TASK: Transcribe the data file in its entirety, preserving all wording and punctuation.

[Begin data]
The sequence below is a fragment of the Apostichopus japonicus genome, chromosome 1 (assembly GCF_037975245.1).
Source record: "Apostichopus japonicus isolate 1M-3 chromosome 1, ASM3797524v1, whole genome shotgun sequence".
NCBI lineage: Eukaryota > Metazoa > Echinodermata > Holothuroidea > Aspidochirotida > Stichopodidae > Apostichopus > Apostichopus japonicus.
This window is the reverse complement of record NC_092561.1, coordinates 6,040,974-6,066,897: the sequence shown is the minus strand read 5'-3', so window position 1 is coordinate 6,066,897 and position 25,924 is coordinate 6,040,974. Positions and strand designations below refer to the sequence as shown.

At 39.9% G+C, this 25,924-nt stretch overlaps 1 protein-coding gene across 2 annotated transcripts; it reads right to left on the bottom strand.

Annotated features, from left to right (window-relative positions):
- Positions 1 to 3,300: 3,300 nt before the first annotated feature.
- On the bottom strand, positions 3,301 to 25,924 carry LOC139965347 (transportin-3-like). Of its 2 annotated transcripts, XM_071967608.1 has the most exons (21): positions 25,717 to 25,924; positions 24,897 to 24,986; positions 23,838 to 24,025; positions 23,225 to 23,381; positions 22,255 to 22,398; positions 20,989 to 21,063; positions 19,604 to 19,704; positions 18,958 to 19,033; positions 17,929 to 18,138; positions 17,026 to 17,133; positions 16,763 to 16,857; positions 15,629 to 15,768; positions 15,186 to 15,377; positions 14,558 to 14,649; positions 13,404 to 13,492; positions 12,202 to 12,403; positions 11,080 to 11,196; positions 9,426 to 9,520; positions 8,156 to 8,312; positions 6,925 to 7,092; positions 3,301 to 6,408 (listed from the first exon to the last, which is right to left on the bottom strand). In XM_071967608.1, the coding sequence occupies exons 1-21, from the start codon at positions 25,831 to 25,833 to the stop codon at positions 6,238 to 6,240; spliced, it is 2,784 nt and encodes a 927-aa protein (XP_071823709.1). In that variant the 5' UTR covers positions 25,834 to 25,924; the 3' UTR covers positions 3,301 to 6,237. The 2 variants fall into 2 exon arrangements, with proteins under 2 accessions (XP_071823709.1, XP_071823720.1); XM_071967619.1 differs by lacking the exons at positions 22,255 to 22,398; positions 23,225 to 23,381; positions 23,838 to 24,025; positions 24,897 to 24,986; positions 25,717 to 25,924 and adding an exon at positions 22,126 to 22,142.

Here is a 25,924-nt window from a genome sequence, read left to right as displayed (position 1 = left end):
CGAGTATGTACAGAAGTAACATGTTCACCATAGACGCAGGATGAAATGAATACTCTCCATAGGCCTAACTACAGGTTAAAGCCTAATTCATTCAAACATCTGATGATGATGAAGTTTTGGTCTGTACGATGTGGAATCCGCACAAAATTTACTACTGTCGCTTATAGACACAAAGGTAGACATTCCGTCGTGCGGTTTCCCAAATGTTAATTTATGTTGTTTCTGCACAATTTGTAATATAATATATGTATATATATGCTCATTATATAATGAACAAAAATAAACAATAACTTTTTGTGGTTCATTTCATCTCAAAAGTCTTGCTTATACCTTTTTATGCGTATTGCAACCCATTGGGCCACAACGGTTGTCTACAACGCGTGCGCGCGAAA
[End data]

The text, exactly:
The sequence below is a fragment of the Apostichopus japonicus genome, chromosome 1 (assembly GCF_037975245.1).
Source record: "Apostichopus japonicus isolate 1M-3 chromosome 1, ASM3797524v1, whole genome shotgun sequence".
NCBI lineage: Eukaryota > Metazoa > Echinodermata > Holothuroidea > Aspidochirotida > Stichopodidae > Apostichopus > Apostichopus japonicus.
This window is the reverse complement of record NC_092561.1, coordinates 6,040,974-6,066,897: the sequence shown is the minus strand read 5'-3', so window position 1 is coordinate 6,066,897 and position 25,924 is coordinate 6,040,974. Positions and strand designations below refer to the sequence as shown.

At 39.9% G+C, this 25,924-nt stretch overlaps 1 protein-coding gene across 2 annotated transcripts; it reads right to left on the bottom strand.

Annotated features, from left to right (window-relative positions):
- Positions 1 to 3,300: 3,300 nt before the first annotated feature.
- On the bottom strand, positions 3,301 to 25,924 carry LOC139965347 (transportin-3-like). Of its 2 annotated transcripts, XM_071967608.1 has the most exons (21): positions 25,717 to 25,924; positions 24,897 to 24,986; positions 23,838 to 24,025; positions 23,225 to 23,381; positions 22,255 to 22,398; positions 20,989 to 21,063; positions 19,604 to 19,704; positions 18,958 to 19,033; positions 17,929 to 18,138; positions 17,026 to 17,133; positions 16,763 to 16,857; positions 15,629 to 15,768; positions 15,186 to 15,377; positions 14,558 to 14,649; positions 13,404 to 13,492; positions 12,202 to 12,403; positions 11,080 to 11,196; positions 9,426 to 9,520; positions 8,156 to 8,312; positions 6,925 to 7,092; positions 3,301 to 6,408 (listed from the first exon to the last, which is right to left on the bottom strand). In XM_071967608.1, the coding sequence occupies exons 1-21, from the start codon at positions 25,831 to 25,833 to the stop codon at positions 6,238 to 6,240; spliced, it is 2,784 nt and encodes a 927-aa protein (XP_071823709.1). In that variant the 5' UTR covers positions 25,834 to 25,924; the 3' UTR covers positions 3,301 to 6,237. The 2 variants fall into 2 exon arrangements, with proteins under 2 accessions (XP_071823709.1, XP_071823720.1); XM_071967619.1 differs by lacking the exons at positions 22,255 to 22,398; positions 23,225 to 23,381; positions 23,838 to 24,025; positions 24,897 to 24,986; positions 25,717 to 25,924 and adding an exon at positions 22,126 to 22,142.

Here is a 25,924-nt window from a genome sequence, read left to right as displayed (position 1 = left end):
CGAGTATGTACAGAAGTAACATGTTCACCATAGACGCAGGATGAAATGAATACTCTCCATAGGCCTAACTACAGGTTAAAGCCTAATTCATTCAAACATCTGATGATGATGAAGTTTTGGTCTGTACGATGTGGAATCCGCACAAAATTTACTACTGTCGCTTATAGACACAAAGGTAGACATTCCGTCGTGCGGTTTCCCAAATGTTAATTTATGTTGTTTCTGCACAATTTGTAATATAATATATGTATATATATGCTCATTATATAATGAACAAAAATAAACAATAACTTTTTGTGGTTCATTTCATCTCAAAAGTCTTGCTTATACCTTTTTATGCGTATTGCAACCCATTGGGCCACAACGGTTGTCTACAACGCGTGCGCGCGAAA